The women have all been screamed off the stage under vicious attack, rape and murder threats, no less. Rebecca Watson is very cool, but too bad for her for “speaking up”. That is not allowed, apparently, for her and any other women who DARE to “speak up”.
    Who’s left to speak besides the shouting trolls?
    The likes of Shermer and Dawkins wrecked it all.
    I’ve met Dawkins, I liked him. I held him in high regard. Thanks for the good book and all.
    Fuck you, Richard Dawkins. You piss me off, you fucking misogynistic jerk. Read that on your hate mail videos. “I look down on women.”
    Shermer, too, you fucking creep.
    I hate you both for deceiving me into thinking you were OK guys.

  5. says

    Yes, it’s so very disappointing how skeptical we have to be about a ‘plan to fight for equality and change’. So many asshats giving lip service to that sort of thing, and then interpreting equality and/or the status quo in very regressive ways.

  6. chrislawson says


    Life is too short to fight every battle, so I have no problem with there being people in the atheist movement who choose to put all of their own efforts into making atheists treated equitably. But to me the problem is that many prominent atheists are blocking attempts by others to work on broader humanist goals within the movement, isolating and ostracising those who want to do more, and worse, some are actively promoting bigotry.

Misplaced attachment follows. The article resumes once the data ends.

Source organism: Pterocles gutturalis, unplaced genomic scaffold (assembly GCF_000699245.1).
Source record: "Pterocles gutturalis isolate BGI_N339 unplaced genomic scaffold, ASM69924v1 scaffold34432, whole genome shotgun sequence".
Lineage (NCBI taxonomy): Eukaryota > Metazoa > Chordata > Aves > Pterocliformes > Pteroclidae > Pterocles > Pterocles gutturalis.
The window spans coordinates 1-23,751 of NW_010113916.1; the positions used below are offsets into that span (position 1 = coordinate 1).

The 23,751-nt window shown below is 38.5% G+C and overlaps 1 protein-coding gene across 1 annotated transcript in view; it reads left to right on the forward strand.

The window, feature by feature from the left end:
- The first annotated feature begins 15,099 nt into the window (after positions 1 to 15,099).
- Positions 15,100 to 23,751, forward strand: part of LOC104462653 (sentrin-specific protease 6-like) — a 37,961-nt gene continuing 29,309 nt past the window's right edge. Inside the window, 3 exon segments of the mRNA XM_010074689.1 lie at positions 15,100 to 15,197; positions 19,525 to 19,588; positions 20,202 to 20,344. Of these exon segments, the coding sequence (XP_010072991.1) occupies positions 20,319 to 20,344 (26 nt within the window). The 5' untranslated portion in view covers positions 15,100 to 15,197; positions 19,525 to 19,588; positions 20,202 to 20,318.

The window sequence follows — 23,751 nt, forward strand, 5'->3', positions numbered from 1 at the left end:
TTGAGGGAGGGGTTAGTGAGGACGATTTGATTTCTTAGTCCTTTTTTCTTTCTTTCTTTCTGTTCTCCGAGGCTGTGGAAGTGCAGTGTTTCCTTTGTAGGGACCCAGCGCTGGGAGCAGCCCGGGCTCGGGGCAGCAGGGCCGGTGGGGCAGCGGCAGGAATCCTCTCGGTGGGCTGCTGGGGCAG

(Apart from the moral failure of blocking progressive humanist ideals, it’s also poor strategy for a counter-conservative movement. Southern Baptist churches have done more for progressive politics in the US than all the famous contemporary atheists combined. It’s an embarassment.)

  7. =8)-DX says

    “American Atheists redefines what that is. They challenge the status quo.”
    This just sounds like PR-speak. “Oh yes, we’re already doing all the things people criticise us for not doing, because we’re awesome!” Looking at all the “groundbreaking” badly designed billboards, conferences full of old white men talking about bigfoot and shitty sexism, it seems the actual strengths of organisations like AA has always been in the local political and social action. Providing groups where atheists can meet up, talk about leaving religion and maybe participate in local political and social work are the actual good work.

    I remember David Silverman’s entirely stupid podcast appearance where he was figuratively drooling and cooing about having hooked in Hugh Laurie (bless his soul) to talk at an event and patting himself on the back along with the host about how “AAA” names are what bring bums on seats and sell books and get media air time and that’s what the atheist movement needs: moar superpopular celebrities!

    It sounds worthwhile, at least to see if there’s any trust to be placed in the Minesota State representative for AA. According to that page it seems MA heads have a regular thing of leaving to join AA, so perhaps some trickle-up good will come of it.

  8. =8)-DX says

    @Kamaka #5

    Rebecca Watson is very cool, but too bad for her for “speaking up”

    Rebecca Watson is still cool, asshats threatening her did nothing to change that. I’d recommend her YouTube channel, blog and quizotron show, as well as twitch Overwatch stream and gaming podcast (if you’re into that kind of thing).

  9. hemidactylus says